When someone is feeling vulnerable and lacking in self-esteem, it is all too easy to take someone up on the chance to change things for the better.

Criminals are very skilled in exploiting this vulnerability and will often build up trust, by befriending them and being sympathetic to their circumstances. As the trust builds, the criminal will be in a position to trick the individual into a false sense of security and offer them a  ‘good job’, accommodation and food, as well as offering to pay their travel costs to get to their destination. Thinking this is the chance for a better life the individual happily accepts the job offer when in reality it is the complete opposite – this new job and better life mean working long hours for little or no pay, often in squalid conditions, and accommodation is often shared with many unknown individuals (known as a house of multiple occupancy). This poses an even bigger risk in the current climate as victims are more likely to be exposed to COVID-19 through sharing accommodation.

But why can’t an individual just turn around and say that they don’t want this anymore?

Often, the victim is made to feel indebted to the trafficker and forced to pay back a false debt, known as debt bondage. This debt can also be linked back to their families so if the individual was to refuse to pay this back, the debt would then move onto the victim’s family, inflicting a great emotional burden and potentially putting loved ones in danger. The traffickers may exert further control through violence and intimidation and by confiscating ID documents, effectively trapping the victim with no choice but to work until the so-called debt is paid back.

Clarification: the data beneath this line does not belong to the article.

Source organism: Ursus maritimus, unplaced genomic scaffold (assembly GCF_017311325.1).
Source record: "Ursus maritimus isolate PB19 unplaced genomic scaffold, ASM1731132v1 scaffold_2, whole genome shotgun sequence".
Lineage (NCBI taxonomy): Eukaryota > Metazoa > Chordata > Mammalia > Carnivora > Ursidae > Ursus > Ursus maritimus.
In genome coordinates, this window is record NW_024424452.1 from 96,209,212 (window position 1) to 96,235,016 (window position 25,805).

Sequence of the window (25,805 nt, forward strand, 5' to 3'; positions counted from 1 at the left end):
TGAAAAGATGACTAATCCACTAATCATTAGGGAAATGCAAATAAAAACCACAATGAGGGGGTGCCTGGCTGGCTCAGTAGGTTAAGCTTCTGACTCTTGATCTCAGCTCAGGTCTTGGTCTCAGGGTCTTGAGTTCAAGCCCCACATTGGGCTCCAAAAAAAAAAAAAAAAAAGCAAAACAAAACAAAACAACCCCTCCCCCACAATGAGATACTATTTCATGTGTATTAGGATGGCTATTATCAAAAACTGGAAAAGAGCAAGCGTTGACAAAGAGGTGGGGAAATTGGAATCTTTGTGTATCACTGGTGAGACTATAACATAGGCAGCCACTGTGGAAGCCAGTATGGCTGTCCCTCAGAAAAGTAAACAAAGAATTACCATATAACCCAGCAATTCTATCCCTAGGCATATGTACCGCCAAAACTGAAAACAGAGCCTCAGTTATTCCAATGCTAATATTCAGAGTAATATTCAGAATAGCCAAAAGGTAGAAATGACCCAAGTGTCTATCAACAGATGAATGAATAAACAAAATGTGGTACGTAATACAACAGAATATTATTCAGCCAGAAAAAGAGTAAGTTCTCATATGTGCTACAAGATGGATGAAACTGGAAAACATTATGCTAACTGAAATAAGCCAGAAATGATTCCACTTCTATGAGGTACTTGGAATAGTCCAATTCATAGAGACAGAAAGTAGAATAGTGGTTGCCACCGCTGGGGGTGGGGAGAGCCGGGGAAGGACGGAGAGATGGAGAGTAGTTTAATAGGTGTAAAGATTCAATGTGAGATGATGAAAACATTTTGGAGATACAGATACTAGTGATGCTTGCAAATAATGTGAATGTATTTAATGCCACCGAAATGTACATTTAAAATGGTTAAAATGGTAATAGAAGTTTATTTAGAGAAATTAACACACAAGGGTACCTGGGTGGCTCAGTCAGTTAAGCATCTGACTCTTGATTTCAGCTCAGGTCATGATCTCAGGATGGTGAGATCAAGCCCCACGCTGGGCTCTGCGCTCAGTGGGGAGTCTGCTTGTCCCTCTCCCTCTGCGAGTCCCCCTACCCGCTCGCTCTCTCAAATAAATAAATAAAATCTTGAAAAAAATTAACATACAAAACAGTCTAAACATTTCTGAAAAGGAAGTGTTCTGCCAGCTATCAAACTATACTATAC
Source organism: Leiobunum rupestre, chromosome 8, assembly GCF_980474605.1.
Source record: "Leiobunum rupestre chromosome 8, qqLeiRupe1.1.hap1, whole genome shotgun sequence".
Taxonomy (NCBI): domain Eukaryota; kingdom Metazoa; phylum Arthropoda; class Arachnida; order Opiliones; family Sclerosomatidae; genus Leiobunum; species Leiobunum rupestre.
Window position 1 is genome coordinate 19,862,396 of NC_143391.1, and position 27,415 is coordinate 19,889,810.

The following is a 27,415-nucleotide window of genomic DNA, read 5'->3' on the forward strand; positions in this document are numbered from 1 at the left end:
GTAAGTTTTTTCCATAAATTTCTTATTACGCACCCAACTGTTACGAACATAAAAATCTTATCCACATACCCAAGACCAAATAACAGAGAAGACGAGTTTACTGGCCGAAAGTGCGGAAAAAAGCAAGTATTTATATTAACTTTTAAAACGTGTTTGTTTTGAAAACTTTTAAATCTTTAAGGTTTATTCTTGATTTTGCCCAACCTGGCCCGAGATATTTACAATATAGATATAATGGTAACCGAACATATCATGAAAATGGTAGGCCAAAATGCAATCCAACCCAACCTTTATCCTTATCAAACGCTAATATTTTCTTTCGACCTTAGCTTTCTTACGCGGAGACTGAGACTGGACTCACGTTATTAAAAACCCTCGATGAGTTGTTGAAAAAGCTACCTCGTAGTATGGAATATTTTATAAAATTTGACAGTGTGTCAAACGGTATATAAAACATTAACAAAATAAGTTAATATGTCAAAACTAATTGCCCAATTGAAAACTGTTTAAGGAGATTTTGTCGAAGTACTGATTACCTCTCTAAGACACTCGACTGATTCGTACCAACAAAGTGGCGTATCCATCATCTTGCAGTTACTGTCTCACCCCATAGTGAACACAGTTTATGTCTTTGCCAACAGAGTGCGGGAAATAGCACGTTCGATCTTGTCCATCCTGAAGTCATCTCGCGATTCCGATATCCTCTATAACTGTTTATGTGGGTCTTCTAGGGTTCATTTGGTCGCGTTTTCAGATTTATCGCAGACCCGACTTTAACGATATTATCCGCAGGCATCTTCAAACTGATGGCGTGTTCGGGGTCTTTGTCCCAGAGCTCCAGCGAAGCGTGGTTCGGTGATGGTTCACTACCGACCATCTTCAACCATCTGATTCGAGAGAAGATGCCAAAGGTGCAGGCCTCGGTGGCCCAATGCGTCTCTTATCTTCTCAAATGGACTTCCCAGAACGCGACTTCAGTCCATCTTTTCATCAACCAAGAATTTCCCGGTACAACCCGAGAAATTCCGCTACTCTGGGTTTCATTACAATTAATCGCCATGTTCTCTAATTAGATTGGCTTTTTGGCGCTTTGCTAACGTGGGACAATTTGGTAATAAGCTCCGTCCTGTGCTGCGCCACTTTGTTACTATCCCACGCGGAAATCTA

When a victim is paid any wages, the traffickers may force them to open bank accounts for their wages to be paid into. The account can be controlled by the trafficker and the victim may never have access to the account or money. The account may be further utilised to launder money or access the victims' pay and/ or any fraudulent benefit claims set up in the victims name. This can extend to credit cards, grants and even mobile phone contracts, often without the victim knowing. This also includes victims working in legitimate jobs with their wages being taken away unbeknown to the employer.